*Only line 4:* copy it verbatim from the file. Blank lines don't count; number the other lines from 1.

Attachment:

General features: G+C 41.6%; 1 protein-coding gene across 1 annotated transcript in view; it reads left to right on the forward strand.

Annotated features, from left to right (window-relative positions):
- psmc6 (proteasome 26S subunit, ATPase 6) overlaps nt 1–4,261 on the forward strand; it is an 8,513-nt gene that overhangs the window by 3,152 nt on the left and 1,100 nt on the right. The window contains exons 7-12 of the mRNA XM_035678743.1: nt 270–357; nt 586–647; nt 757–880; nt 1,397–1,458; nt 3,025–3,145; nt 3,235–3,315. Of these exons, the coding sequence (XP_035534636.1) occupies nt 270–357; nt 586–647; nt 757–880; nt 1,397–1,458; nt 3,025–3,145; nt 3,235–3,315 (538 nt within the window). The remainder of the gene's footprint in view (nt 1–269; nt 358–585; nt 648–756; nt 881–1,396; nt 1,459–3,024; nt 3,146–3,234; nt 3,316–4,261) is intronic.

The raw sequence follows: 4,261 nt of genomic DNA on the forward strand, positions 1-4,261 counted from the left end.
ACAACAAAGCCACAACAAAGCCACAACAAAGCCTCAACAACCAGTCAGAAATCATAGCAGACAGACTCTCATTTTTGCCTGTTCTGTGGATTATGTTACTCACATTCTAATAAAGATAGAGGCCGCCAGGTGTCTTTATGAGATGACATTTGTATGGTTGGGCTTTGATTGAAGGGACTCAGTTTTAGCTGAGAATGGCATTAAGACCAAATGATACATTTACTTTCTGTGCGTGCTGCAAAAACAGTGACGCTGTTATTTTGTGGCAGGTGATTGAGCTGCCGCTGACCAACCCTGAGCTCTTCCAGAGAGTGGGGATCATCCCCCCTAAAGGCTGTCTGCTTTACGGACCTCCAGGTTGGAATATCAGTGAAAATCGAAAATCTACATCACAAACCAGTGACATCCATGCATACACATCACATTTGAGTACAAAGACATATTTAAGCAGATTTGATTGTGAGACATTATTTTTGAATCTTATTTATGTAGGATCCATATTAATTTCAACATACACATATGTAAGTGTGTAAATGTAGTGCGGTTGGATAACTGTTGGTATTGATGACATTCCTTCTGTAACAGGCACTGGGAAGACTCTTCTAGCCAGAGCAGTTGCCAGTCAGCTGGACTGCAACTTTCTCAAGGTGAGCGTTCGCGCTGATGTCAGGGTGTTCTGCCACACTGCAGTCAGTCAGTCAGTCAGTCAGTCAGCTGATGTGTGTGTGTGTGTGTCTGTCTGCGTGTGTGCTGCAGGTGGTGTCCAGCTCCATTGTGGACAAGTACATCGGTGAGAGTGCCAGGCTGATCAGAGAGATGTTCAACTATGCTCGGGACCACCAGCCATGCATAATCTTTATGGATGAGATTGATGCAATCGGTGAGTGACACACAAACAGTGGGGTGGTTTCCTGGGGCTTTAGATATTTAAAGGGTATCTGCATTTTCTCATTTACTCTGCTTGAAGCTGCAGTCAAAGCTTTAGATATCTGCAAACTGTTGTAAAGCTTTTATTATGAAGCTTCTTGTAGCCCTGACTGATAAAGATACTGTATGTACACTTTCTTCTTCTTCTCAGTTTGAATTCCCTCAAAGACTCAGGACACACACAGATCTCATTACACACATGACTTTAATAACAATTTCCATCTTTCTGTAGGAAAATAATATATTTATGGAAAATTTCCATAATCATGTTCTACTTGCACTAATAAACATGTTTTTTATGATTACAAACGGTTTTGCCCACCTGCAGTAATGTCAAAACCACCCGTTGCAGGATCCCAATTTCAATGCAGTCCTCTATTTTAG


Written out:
The raw sequence follows: 4,261 nt of genomic DNA on the forward strand, positions 1-4,261 counted from the left end.